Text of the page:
Thank you for correcting my typo. I am aware that the pools do have ZIL by default, I was under the impression that it was better to make it external for quicker disk access so that the disks are not writing the data twice (ZIL > Pool).

I could drop 1 SSD or mirror the cache since I already have the disks. With kid shows and popular videos I do think that the cache would benefit on energy savings.

I think I’ll stick to the cache but wait on the SLOG and Meta vdevs until I understand more about them.

Thanks again for the quick response.

It is not possible to Mirror the L2ARC / Cache devices. They are considered non-critical and can fail at any time without data loss. Of course any data that was cached on it / them would then have to be gotten directly from the pool if it / they failed.

SLOG, (and the in pool version ZIL), are only used for synchronous writes. Unless you use NFS or iSCSI, (or a database), the average user does not get any advantage from a SLOG.

Now in regards to the Special Metadata vDev, it should have the same level of redundancy as the pool’s data vDev(s). You list RAID-Z3, which can sustain 3 disks of failure without data loss. So any Special Metadata vDev on a RAID-Z3 pool should consist of 4 / FOUR disks in a Mirror. That is so it can sustain the same number of disks lost before data loss.

It must be noted that loss of a Special Metadata vDev means TOTAL loss of the pool. This is unlike SLOG or L2ARC / Cache devices which are different. If the SLOG is lost before pool export / power loss, then no data is lost. (In pool ZIL takes over…) And even if the SLOG is lost on crash / power fail, the amount of data loss is minimal.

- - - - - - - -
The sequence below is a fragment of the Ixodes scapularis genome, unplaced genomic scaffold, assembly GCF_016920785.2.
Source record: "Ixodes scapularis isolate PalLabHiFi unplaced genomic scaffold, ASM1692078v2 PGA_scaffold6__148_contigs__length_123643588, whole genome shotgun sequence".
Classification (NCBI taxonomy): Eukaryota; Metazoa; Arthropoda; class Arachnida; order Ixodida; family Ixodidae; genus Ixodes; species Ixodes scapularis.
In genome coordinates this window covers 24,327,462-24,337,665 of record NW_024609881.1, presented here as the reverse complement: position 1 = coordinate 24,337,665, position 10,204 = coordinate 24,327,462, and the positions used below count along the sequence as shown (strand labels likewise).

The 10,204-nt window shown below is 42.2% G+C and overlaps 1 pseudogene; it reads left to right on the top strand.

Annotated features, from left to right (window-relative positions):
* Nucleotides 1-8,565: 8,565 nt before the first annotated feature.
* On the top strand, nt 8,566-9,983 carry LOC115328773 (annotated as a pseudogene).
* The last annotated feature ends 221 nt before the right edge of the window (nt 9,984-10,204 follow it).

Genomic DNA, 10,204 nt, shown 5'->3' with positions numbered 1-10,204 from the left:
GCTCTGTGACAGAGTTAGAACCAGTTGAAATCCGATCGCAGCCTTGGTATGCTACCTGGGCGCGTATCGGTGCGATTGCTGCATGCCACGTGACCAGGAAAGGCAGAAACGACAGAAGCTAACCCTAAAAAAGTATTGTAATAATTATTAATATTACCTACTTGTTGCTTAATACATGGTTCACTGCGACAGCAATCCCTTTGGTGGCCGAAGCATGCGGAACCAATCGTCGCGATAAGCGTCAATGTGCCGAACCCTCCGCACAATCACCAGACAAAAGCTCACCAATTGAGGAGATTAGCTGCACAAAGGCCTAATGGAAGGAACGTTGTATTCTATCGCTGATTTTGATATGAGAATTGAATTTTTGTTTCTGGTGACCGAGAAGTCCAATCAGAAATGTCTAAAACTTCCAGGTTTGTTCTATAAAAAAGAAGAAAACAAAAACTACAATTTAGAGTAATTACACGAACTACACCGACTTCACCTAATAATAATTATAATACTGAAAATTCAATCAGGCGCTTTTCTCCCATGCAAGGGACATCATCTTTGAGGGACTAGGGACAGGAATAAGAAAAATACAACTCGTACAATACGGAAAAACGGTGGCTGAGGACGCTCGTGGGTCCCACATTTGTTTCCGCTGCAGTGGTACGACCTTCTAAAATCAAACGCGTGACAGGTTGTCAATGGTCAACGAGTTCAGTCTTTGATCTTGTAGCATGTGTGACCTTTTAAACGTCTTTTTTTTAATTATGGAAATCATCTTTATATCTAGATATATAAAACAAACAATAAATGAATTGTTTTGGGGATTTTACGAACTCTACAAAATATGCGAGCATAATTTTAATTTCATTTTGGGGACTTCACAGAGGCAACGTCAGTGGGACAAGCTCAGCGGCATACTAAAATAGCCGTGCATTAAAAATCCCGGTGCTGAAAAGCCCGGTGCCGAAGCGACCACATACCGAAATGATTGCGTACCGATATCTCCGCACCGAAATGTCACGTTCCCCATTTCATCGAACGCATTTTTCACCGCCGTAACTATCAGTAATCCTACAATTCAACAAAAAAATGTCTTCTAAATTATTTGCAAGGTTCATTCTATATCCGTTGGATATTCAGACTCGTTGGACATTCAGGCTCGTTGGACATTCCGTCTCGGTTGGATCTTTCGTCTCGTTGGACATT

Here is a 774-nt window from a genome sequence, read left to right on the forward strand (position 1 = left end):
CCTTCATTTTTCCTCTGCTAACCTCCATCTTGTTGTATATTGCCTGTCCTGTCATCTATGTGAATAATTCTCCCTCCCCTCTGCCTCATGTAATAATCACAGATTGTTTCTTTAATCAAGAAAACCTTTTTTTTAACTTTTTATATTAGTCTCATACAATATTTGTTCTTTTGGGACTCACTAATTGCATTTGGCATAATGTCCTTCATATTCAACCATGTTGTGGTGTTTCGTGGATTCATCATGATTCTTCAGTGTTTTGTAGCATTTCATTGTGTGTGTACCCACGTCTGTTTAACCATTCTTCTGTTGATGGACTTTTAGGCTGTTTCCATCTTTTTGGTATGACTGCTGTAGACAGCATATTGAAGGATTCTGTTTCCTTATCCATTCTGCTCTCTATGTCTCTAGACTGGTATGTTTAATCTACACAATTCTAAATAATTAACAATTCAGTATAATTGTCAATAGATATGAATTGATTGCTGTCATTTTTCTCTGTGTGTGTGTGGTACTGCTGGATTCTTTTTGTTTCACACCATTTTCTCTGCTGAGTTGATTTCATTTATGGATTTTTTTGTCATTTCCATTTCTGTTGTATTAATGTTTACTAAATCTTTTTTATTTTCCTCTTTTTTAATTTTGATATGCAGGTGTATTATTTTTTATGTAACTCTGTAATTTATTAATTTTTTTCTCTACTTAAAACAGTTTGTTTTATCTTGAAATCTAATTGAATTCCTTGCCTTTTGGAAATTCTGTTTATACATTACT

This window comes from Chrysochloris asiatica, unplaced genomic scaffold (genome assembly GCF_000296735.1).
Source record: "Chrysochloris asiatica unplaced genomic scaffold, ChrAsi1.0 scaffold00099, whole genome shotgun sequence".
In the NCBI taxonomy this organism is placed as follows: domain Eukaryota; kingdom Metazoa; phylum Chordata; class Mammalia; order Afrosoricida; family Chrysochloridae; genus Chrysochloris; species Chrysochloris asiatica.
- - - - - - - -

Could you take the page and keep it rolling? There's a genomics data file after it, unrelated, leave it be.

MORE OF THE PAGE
Loss of a L2ARC / Cache device is a non-event, in regards to pool data integrity. (Of course, any data that was cached, is now having to go the pool’s data vDevs, which are likely slower.)

Now one trick if you have lots of small files, is to use a persistent L2ARC / Cache device on SSD or NVMe for Metadata only. Because the L2ARC / Cache is not your only copy, (unlike a Special Metadata vDev), any failure of the L2ARC / Cache simply slows down metadata access as those requests go back to the RAID-Z3 data vDev.

Anyway, some to learn so that you can have a healthy NAS for many years.


I’ll go ahead and take the “booh’s!” from the crowd.

One could rationalize less redundancy for their (fast) Special vDev.

  1. The NVMe devices are less prone to the mechanical wear-and-tear of spinning HDDs.

  2. Much, much faster devices, and much less total data. To resilver an NVMe mirror vdev is substantially faster, with an extremely small window of failure, compared to resilvering an HDD in a RAIDZn vdev.